I can’t add much to this story in the New York Times, except to say you really should be concerned. Other than the fact the federal government can print money (and generate inflation) this story is a reflection of the US condition in general. Note the significant role pensions and the funding games played by politicians have in contributing to the crisis.
And here is more from the Wall Street Journal on the growing pension crisis in many states and how it may affect you no matter where you live. But hey, all we have to do is apply progressive fiscal measures to this coming crisis and raise taxes on the wealthy to solve this problem too.
And by the way, the chances are that you do not even have a pension, but rather rely on a 401(k) or IRA. How is that working out for you? Don’t forget as politicians attempt to solve this or that crisis they created by policy or politics you will foot the bill making it even harder to fund your own retirement.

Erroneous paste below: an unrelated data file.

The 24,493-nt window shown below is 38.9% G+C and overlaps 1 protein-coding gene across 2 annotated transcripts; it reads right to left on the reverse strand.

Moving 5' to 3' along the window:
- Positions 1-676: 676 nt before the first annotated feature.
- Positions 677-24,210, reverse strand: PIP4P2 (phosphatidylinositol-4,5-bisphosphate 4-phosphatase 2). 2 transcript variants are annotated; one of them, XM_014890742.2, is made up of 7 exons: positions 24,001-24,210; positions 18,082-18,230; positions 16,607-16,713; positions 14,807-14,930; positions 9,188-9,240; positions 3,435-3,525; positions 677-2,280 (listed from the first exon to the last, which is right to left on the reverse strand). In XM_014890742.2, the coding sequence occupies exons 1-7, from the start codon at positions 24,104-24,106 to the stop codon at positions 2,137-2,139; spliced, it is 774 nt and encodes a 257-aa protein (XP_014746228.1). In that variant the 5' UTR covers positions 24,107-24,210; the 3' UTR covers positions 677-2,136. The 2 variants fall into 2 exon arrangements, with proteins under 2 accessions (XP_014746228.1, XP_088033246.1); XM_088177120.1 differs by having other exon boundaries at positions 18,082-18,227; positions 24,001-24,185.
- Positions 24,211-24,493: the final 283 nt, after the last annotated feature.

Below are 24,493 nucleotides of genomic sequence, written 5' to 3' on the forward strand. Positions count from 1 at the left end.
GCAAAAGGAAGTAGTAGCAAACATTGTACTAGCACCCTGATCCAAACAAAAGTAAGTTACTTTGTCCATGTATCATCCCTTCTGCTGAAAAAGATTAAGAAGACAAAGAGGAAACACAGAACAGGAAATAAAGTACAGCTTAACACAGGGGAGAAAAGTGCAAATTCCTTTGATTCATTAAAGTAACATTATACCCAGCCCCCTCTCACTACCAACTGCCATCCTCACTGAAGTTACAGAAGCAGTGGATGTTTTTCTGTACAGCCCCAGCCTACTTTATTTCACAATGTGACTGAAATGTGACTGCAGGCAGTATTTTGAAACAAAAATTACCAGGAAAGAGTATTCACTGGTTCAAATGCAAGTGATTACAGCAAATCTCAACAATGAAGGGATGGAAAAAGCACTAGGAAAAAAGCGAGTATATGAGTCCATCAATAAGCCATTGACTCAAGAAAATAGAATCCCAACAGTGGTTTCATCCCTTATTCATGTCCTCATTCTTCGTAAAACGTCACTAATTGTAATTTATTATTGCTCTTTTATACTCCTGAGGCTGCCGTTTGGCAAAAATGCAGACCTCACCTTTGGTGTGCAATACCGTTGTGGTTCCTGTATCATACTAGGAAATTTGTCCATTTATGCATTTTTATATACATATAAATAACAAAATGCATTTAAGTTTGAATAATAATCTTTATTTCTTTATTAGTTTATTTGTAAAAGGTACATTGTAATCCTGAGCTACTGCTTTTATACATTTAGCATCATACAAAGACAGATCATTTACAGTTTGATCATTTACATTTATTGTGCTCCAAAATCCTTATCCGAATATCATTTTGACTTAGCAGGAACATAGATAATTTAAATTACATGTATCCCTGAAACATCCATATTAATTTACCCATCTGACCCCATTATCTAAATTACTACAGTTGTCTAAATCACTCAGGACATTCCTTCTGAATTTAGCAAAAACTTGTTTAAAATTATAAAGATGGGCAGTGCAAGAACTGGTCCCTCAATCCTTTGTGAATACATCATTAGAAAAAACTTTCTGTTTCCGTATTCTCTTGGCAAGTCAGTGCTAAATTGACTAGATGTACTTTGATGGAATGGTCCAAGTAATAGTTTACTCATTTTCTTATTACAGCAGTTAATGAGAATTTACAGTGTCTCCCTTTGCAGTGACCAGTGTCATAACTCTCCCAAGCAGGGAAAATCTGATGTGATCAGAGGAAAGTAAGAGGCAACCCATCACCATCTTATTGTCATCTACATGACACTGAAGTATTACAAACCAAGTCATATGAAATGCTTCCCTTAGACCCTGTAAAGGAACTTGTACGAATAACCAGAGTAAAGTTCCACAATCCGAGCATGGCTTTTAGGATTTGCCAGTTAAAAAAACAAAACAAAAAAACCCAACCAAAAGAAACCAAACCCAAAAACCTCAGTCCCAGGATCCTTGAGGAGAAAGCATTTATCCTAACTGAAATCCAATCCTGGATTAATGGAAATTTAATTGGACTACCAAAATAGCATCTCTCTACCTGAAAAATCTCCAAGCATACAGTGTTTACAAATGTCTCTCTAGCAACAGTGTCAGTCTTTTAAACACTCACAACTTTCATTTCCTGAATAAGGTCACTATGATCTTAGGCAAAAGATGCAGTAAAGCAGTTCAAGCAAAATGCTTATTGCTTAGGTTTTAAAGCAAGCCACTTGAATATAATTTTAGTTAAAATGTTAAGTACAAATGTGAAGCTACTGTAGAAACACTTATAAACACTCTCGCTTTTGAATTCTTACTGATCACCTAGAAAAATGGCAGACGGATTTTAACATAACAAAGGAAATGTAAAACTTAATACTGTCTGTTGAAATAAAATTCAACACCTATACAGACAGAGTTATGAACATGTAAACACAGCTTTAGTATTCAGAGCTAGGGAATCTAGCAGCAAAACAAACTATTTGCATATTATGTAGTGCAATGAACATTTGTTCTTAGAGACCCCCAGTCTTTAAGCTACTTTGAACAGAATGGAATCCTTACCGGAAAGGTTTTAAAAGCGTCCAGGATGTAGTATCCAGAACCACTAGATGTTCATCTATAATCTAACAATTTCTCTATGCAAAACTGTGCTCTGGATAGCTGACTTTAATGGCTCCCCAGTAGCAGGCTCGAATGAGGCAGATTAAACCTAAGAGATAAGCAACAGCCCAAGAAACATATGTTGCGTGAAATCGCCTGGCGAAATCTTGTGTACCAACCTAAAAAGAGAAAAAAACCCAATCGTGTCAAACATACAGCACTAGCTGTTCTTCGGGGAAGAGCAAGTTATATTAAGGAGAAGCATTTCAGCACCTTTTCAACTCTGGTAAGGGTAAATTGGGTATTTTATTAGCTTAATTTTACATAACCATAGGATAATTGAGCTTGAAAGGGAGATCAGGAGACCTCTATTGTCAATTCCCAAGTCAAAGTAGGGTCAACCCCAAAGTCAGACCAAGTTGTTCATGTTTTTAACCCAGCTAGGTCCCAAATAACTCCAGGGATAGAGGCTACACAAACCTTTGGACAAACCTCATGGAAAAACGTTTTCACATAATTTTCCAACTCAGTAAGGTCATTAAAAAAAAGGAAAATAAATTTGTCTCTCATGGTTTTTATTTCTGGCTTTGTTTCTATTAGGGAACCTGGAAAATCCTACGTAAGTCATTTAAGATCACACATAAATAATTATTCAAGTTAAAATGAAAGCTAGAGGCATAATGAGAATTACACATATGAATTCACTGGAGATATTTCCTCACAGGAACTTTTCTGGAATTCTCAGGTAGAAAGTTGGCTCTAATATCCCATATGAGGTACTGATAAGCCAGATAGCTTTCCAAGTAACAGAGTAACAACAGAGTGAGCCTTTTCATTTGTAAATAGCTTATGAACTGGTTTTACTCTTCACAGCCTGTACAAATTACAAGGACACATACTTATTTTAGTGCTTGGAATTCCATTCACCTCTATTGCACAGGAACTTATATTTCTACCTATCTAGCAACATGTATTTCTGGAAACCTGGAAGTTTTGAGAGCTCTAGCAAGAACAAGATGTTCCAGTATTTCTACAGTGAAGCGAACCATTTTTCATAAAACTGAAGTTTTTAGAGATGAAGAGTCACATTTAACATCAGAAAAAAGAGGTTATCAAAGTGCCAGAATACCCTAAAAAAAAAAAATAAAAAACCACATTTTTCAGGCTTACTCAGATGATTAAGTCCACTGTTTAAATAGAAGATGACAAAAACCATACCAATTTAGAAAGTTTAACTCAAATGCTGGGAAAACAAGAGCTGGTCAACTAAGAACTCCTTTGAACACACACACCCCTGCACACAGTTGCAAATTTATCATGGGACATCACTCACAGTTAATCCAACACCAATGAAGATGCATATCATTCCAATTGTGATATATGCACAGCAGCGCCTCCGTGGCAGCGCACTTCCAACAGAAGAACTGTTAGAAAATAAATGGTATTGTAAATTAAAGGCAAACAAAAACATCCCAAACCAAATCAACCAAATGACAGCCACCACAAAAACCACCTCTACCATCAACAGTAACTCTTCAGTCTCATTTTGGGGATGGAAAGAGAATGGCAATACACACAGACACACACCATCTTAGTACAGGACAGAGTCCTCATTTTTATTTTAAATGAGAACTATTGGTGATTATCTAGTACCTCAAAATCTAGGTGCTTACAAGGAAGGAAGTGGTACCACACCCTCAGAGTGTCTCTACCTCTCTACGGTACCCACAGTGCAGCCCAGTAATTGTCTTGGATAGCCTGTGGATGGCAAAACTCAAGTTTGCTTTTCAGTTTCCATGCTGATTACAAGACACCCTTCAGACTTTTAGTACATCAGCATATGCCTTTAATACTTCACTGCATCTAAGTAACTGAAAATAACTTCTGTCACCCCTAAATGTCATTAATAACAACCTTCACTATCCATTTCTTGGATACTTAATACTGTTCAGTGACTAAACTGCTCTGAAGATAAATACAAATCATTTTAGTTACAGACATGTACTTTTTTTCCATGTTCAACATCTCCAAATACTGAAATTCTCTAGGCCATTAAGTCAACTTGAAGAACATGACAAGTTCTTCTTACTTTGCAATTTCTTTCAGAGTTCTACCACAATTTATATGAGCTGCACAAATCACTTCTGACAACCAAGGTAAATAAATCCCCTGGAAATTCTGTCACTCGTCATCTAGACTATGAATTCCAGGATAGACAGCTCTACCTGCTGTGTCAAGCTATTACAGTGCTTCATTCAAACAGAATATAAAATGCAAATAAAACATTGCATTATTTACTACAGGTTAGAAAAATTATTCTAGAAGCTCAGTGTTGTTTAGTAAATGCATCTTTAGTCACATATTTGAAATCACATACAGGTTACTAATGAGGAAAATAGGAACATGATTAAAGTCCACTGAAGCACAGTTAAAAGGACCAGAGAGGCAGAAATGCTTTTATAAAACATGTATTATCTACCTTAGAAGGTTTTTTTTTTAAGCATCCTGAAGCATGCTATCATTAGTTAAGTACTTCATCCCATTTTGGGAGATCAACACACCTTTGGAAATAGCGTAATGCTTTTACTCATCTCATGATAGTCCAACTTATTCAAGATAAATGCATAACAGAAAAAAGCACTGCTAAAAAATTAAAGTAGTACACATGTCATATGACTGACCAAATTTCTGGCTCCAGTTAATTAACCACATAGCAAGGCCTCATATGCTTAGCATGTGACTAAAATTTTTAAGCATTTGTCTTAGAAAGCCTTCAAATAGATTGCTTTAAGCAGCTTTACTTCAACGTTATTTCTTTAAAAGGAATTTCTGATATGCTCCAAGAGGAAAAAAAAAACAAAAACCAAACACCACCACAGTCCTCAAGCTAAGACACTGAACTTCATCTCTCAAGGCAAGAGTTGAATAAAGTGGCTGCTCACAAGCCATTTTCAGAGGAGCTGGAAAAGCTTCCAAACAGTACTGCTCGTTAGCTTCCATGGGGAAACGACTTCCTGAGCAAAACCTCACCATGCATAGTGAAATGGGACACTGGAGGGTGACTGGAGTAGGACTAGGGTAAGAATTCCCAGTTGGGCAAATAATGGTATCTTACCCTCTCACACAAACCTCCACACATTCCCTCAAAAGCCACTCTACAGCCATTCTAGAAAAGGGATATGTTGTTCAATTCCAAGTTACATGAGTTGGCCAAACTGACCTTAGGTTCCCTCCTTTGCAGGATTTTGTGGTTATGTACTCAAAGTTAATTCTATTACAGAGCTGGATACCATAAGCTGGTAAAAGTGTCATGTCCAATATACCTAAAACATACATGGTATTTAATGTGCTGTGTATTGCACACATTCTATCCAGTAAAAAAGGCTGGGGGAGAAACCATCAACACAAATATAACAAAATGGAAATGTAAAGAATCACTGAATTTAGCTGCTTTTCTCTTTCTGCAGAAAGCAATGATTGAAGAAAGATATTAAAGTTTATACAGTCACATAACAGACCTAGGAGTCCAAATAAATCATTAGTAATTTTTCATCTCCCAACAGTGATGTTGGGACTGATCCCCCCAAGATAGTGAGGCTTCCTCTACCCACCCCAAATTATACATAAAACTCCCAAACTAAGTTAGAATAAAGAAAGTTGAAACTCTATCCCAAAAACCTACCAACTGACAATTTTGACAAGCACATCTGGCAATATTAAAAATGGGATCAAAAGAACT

Just to give you a frame of reference of how much money you will need, take the amount of income you will need in retirement and multiply it by 25. That calculation is a good rule of thumb for determining the lump sum you will need to live on during the typical retirement starting at age 65. So, if your family income is now $60,000 a year you will need $1,500,000, and no, your living expenses will not decline so that you can live on 70 or 80% of your income while you were working.
- Illinois public pension fund crisis worsens (chicagonow.com)
- How a Pension Crisis is Created: One Bad Decision at a Time (reason.com)
- NYT: Rising state debts stoke fears of crisis (msnbc.msn.com)
- California Pension Crisis Watch: University of California Edition, or, Paying Nothing Into a Pension Plan Can Make It Harder to Get Anything Out (reason.com)